MMXX-IV Live-blog. Usual disclaimer: My opinion and interpretation of what the bargainers are saying, thinking, or should be saying or thinking. Nothing is a quote unless in quotes.

The Union has helpfully posted today’s proposals at http://uauoregon.org/13020proposals/ The admin is passing out dead-tree versions of theirs. Annoying, but I understand we’ve got a few trustees with timber holdings. Other than that I have no complaints about the admin team, as of yet.

Start with admin proposals:

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Bargaining live-blog MMXX-II: PIPs for tenured faculty, Senate & IHP

In 125 CHILES, Thursday 1/16/2020, 12-3PM. 

MMXX-I is here. My continuing series on Budget Buckets is here. If you don’t like my blog read the official Union tweets.

Recap from MMXX-II: The union proposed a new article on faculty Performance Improvement Plans, which would allow departments to make tenured faculty who had failed at research get their shit together or do more teaching. The fact that a faculty union is proposing serious consequences for those few members who are not doing their job and making others cover for them should come as no surprise to anyone who understands basic economics. But it will probably throw Board of Trustees Chair and one-time B-School Dean Chuck Lillis – who apparently believes that the median faculty is deadwood and that the union is their agent – for a loop.

Other important proposals include reasserting shared governance control of faculty hiring, and figuring out how to keep the temperature in PLC to somewhere between 60 and 85 Fahrenheit.

See below for the details, Chuck, because the next proposal will be PIPs for you and your Trustees.

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Bargaining live blog MMXX-I: Parking, Duck bonuses, Raises

Recap: With the latest data showing average US wages increasing at 3% a year, and Oregon  having moved into the top half of the US income distribution by state, the union’s proposal for 3% COLA/ATB raises is a baseline. The proposed 5% for Excellence raises, and 2% for internal equity over the 3-year contract fit with the administration’s stated priorities. Cecil calls this the 3-9-4 plan.

The administration’s lead negotiator Missy Matella was receptive to the union’s proposal to tax the athletic department and use the money for student scholarships, seemingly agreeing that the university could not continue allowing AD Mullens to use the Duck money bucket as his safe space.

The union’s new TRP buyout plan also got a warm reception from the admin side. On the other hand, they seemed a bit skeptical of the proposal to tie faculty salary floors to a percentage of top admin salaries (15% or so).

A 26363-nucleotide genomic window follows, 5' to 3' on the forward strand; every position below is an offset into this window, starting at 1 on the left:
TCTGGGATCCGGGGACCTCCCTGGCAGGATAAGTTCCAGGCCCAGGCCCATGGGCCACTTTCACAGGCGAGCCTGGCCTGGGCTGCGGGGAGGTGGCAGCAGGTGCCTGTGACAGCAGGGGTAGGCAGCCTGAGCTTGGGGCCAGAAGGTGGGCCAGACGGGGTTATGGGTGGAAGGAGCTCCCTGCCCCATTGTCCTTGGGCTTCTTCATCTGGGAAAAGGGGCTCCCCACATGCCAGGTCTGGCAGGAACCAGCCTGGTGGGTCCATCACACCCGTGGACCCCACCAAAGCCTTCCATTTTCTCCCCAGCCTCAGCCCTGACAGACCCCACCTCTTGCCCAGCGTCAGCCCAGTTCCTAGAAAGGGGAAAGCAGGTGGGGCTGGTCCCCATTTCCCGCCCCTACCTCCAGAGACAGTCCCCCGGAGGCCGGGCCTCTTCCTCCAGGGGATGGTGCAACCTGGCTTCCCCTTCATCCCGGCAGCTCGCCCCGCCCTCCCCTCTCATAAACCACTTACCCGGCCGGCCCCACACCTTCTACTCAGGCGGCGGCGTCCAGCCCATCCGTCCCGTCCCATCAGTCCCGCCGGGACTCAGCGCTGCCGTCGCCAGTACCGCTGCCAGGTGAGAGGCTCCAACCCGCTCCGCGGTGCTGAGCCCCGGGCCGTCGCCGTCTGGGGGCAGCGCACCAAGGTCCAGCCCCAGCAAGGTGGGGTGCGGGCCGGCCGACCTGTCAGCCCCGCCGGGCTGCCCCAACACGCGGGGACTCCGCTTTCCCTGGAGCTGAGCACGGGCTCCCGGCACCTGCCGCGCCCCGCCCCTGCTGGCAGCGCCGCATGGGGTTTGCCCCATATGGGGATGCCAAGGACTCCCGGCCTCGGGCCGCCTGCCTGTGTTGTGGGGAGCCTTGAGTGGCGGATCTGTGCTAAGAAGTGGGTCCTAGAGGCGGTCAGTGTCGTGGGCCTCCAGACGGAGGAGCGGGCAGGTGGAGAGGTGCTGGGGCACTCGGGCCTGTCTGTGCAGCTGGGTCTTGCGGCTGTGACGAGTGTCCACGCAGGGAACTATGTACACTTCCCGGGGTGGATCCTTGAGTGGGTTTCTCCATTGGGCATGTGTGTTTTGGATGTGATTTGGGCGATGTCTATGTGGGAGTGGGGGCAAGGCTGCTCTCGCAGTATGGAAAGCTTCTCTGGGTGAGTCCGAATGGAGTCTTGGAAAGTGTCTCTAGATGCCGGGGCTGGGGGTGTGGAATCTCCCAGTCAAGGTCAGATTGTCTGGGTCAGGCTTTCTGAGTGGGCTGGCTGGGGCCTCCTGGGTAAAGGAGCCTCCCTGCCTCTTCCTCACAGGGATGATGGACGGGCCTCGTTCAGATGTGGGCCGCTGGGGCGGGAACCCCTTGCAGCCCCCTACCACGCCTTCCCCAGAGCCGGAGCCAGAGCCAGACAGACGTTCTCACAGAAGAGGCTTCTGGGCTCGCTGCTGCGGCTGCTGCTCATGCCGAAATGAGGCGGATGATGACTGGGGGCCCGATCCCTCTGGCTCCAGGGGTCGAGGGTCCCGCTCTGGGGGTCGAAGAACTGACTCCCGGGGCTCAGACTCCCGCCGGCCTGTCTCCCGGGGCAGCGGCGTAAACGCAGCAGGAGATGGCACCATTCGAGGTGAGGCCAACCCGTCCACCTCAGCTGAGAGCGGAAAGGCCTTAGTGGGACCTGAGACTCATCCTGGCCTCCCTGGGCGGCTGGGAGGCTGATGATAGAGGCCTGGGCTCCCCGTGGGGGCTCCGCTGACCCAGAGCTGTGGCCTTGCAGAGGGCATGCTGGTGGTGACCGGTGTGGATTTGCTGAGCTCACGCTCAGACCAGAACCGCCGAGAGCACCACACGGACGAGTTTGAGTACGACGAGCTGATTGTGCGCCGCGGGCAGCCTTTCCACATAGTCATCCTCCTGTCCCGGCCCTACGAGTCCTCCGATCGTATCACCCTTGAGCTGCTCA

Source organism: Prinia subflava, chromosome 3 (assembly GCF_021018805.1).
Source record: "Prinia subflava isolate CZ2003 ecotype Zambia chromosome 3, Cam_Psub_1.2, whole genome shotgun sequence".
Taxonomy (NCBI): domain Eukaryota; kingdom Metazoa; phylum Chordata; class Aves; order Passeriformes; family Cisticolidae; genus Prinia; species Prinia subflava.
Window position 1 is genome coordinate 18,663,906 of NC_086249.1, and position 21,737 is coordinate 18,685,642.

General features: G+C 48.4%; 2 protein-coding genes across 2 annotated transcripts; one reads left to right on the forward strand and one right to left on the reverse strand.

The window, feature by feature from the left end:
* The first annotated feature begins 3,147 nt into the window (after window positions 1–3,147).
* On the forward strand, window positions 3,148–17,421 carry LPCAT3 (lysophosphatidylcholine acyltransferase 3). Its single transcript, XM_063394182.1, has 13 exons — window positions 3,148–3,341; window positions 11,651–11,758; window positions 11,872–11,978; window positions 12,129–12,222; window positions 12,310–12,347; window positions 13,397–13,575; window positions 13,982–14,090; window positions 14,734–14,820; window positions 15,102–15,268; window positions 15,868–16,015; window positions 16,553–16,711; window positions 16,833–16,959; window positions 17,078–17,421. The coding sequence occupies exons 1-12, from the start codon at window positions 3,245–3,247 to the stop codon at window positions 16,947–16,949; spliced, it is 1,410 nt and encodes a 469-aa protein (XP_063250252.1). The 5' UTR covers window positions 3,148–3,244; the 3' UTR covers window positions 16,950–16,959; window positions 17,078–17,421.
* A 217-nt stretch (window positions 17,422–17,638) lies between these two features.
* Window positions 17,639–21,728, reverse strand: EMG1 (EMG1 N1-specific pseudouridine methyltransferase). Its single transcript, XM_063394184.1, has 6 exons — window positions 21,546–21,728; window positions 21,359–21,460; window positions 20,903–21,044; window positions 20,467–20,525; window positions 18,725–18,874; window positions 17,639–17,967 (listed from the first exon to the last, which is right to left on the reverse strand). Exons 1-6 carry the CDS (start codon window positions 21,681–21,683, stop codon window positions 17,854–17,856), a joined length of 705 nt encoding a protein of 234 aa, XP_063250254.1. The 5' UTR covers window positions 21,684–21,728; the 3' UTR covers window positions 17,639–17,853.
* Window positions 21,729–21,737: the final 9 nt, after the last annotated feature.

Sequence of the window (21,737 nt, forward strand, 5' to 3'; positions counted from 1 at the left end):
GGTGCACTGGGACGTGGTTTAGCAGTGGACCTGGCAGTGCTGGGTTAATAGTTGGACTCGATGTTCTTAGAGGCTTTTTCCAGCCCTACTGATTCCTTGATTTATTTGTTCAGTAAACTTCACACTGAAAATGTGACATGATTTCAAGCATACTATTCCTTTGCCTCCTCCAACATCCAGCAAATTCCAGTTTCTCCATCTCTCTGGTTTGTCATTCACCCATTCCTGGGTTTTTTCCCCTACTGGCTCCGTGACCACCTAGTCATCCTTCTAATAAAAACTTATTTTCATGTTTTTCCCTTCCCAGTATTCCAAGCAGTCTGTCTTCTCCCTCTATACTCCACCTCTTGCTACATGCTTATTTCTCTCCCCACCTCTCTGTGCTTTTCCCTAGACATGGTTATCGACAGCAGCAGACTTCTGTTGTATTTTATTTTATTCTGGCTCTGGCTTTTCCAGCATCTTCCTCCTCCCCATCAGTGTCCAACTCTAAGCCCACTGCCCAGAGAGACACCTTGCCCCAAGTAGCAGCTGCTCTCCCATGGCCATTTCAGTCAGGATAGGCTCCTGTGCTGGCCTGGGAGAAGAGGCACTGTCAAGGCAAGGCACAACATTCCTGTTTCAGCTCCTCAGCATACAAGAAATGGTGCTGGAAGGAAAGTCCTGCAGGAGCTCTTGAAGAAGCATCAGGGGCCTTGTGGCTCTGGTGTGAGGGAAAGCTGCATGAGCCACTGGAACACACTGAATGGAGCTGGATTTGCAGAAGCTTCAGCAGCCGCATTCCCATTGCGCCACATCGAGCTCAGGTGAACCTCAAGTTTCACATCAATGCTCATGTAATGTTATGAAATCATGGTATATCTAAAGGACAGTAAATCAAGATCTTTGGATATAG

See below for the parking and childcare proposals.

Expect lots of questions from the administration at the next round, same time and place next Thursday.

12PM, EMU Crater Lake Room. Usual disclaimer: My opinion and interpretation of what the bargainers are saying, thinking, or should be saying or thinking. Nothing is a quote unless in quotes. In the interests of transparency the union has posted the articles they will be presenting to the administration here: http://uauoregon.org/bargaining1920/ and more info is here. UAUO is also live-blogging here (Go down to the live blogging post, it’s in the comments.)

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Faculty union bargaining starts noon Jan 9, Crater Lake Room

This will be the third contract UAUO has bargained with the UO administration, or as they prefer to be called, “The University”. The Union bargaining team has 11 faculty (5 TTF, 6 Career) and 2 staff members, with a total of 196 years of UO experience. Dave Cecil will again be the Union’s lead negotiator:

Whilst the Administration’s team will be led by Missy Matella:

And presumably Brad Shelton will again be entrusted with “running the numbers”:

The Union has posted a handy informational page at http://uauoregon.org/bargaining/ with links to basic info on bargaining, bio-sketches of the Union bargaining team, and the current contract clauses. Proposals will be posted as bargaining progresses. Per agreement between the Union and the Administration, bargaining is open to the public. No video or audio recording is allowed and the audience is expected to behave respectfully – meaning no goat bleats on your phone, Ben.